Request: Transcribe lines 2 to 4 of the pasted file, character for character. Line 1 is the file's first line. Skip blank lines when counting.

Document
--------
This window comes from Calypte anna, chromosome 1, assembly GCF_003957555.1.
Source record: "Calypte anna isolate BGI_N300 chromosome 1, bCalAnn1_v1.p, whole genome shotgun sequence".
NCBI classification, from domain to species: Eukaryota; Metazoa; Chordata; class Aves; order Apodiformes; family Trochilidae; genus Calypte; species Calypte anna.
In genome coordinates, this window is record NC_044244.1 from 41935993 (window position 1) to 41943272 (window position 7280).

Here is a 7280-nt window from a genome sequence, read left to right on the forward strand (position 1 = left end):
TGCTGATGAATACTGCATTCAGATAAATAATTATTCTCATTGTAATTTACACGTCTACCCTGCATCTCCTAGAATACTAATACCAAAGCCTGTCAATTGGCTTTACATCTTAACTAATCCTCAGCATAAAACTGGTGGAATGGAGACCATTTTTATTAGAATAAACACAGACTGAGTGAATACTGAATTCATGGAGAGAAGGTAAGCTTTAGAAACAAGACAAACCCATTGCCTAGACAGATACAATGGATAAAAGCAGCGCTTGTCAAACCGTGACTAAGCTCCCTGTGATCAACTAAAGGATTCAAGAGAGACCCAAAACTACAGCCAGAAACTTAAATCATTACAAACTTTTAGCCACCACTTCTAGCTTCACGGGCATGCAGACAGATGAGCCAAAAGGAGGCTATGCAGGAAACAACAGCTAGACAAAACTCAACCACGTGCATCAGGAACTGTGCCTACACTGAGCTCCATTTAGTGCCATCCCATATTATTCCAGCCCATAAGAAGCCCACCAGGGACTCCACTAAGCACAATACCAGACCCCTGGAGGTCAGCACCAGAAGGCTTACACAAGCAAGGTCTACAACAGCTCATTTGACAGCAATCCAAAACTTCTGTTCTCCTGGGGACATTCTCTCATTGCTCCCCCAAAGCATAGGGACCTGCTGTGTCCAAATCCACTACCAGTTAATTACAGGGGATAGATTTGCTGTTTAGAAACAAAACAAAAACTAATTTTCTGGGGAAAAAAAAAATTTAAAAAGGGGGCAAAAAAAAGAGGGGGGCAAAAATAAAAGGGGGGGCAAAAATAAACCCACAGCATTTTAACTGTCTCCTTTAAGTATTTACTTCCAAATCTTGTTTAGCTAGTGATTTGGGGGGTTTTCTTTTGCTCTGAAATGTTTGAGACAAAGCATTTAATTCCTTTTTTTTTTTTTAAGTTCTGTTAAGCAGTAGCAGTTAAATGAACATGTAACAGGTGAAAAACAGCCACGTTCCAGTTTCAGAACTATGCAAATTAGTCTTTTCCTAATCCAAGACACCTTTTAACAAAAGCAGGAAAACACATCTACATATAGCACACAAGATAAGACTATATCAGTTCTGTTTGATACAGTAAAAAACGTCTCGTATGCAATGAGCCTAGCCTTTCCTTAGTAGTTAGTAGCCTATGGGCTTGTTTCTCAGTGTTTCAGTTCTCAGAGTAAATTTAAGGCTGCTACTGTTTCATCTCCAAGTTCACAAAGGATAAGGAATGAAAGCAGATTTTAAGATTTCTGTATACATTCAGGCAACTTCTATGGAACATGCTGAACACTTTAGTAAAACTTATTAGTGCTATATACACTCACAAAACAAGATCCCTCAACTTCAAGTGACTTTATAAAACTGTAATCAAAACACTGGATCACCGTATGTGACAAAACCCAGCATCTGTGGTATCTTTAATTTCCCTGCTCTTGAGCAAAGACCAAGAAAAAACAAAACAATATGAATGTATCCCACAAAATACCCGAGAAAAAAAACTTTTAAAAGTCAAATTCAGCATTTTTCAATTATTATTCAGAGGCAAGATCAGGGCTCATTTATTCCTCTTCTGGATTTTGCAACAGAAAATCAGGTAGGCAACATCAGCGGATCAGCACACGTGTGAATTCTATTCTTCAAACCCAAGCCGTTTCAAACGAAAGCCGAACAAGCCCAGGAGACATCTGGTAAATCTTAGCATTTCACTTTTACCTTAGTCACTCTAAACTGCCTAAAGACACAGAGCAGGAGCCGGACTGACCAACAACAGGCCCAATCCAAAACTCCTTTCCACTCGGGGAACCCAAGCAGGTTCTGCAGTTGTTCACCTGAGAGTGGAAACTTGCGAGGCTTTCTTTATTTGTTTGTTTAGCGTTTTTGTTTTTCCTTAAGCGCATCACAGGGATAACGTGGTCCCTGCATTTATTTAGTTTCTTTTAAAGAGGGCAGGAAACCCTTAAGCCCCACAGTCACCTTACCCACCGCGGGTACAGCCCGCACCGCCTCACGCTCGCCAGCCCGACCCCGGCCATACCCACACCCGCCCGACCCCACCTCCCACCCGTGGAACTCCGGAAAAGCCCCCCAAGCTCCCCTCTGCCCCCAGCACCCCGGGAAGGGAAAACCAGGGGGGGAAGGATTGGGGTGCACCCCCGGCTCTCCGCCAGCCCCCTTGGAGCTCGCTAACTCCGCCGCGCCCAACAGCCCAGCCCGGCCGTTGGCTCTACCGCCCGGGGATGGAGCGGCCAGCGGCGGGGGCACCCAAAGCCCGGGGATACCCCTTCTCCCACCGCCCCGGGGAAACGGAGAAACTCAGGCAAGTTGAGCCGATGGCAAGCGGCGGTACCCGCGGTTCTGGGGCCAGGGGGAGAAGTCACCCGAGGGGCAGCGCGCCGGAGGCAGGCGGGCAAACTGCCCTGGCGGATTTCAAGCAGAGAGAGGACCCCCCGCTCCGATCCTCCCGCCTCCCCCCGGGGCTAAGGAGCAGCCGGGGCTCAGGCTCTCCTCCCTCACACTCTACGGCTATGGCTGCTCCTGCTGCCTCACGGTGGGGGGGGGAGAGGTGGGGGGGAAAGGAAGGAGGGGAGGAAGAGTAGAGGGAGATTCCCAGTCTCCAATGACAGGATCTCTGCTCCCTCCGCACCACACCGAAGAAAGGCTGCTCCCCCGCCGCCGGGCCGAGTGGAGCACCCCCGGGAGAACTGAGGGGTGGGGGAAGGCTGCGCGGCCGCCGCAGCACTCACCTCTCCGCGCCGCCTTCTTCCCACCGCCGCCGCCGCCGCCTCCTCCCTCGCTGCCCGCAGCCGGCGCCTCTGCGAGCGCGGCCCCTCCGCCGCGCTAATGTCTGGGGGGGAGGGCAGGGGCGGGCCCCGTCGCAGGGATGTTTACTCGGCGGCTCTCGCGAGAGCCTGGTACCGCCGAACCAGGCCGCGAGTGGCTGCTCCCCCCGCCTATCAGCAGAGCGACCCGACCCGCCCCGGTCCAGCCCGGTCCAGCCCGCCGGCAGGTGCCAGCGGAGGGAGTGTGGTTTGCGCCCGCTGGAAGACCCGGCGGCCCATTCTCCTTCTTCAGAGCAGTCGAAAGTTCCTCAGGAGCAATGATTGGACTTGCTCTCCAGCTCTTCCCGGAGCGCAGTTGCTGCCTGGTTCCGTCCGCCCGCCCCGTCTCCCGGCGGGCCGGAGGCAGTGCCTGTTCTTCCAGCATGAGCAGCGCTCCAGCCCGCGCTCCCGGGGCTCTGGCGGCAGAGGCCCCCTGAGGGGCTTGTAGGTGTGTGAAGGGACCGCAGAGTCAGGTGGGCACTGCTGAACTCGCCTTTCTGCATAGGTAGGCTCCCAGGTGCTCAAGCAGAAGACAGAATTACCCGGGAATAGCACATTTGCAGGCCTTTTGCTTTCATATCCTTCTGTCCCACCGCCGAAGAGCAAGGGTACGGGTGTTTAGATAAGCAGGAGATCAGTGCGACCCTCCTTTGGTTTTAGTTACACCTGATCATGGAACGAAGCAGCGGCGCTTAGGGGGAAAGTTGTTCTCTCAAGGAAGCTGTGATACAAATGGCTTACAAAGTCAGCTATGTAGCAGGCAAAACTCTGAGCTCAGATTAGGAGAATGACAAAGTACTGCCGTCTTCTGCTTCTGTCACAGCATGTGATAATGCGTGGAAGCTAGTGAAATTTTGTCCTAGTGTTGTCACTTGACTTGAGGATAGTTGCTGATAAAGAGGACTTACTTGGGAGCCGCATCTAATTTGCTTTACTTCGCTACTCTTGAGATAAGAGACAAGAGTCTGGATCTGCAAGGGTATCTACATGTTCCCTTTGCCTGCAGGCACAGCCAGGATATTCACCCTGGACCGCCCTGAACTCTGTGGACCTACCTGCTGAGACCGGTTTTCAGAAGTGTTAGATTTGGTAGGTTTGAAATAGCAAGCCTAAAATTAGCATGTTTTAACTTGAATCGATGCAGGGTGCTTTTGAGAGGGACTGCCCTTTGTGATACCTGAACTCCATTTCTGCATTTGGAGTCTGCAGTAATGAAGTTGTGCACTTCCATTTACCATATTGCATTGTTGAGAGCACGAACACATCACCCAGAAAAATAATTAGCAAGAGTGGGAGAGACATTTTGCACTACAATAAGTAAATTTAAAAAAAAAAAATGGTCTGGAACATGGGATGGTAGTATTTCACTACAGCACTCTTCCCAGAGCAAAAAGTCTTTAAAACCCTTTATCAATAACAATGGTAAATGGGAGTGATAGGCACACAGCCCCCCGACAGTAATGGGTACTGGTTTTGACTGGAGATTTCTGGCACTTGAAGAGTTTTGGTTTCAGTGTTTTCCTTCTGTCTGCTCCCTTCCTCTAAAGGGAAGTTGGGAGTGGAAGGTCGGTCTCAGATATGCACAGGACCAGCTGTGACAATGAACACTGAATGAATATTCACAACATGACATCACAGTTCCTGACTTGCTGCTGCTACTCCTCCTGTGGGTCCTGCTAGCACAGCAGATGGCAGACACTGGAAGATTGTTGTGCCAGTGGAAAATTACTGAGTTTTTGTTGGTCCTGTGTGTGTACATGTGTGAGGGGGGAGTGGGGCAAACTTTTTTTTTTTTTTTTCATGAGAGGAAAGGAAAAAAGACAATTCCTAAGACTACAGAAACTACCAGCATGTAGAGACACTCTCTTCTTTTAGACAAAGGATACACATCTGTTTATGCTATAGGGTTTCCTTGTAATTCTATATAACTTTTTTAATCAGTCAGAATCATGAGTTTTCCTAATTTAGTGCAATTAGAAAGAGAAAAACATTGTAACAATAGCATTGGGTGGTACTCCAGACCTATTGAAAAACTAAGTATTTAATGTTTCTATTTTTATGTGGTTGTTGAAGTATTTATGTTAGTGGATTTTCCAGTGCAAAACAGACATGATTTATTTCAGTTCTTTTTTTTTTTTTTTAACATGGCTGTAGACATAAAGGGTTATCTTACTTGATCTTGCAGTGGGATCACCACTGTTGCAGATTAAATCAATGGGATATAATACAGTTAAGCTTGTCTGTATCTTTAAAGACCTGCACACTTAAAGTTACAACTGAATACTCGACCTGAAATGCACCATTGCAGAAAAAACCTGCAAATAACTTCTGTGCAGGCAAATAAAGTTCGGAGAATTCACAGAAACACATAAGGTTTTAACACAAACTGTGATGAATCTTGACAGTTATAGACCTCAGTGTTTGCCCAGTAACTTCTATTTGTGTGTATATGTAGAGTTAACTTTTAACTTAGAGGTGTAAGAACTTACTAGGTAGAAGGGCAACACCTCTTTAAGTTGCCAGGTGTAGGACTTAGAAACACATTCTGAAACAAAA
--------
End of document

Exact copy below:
Source record: "Calypte anna isolate BGI_N300 chromosome 1, bCalAnn1_v1.p, whole genome shotgun sequence".
NCBI classification, from domain to species: Eukaryota; Metazoa; Chordata; class Aves; order Apodiformes; family Trochilidae; genus Calypte; species Calypte anna.
In genome coordinates, this window is record NC_044244.1 from 41935993 (window position 1) to 41943272 (window position 7280).